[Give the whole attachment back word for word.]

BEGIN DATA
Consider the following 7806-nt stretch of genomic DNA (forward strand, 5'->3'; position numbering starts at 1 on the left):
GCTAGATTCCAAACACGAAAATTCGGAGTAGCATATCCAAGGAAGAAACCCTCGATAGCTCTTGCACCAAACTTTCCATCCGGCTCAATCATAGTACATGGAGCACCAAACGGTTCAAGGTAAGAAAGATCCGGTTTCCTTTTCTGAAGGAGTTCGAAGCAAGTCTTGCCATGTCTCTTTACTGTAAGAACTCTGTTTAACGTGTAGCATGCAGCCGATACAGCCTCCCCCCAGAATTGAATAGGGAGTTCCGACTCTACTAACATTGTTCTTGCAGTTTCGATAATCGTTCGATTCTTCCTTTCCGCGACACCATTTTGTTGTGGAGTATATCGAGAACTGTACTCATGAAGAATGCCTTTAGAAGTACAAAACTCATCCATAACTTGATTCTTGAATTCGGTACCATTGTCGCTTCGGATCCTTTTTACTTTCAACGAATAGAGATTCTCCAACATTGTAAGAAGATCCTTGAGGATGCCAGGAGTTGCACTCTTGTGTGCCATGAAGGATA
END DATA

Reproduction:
Consider the following 7806-nt stretch of genomic DNA (forward strand, 5'->3'; position numbering starts at 1 on the left):
GCTAGATTCCAAACACGAAAATTCGGAGTAGCATATCCAAGGAAGAAACCCTCGATAGCTCTTGCACCAAACTTTCCATCCGGCTCAATCATAGTACATGGAGCACCAAACGGTTCAAGGTAAGAAAGATCCGGTTTCCTTTTCTGAAGGAGTTCGAAGCAAGTCTTGCCATGTCTCTTTACTGTAAGAACTCTGTTTAACGTGTAGCATGCAGCCGATACAGCCTCCCCCCAGAATTGAATAGGGAGTTCCGACTCTACTAACATTGTTCTTGCAGTTTCGATAATCGTTCGATTCTTCCTTTCCGCGACACCATTTTGTTGTGGAGTATATCGAGAACTGTACTCATGAAGAATGCCTTTAGAAGTACAAAACTCATCCATAACTTGATTCTTGAATTCGGTACCATTGTCGCTTCGGATCCTTTTTACTTTCAACGAATAGAGATTCTCCAACATTGTAAGAAGATCCTTGAGGATGCCAGGAGTTGCACTCTTGTGTGCCATGAAGGATA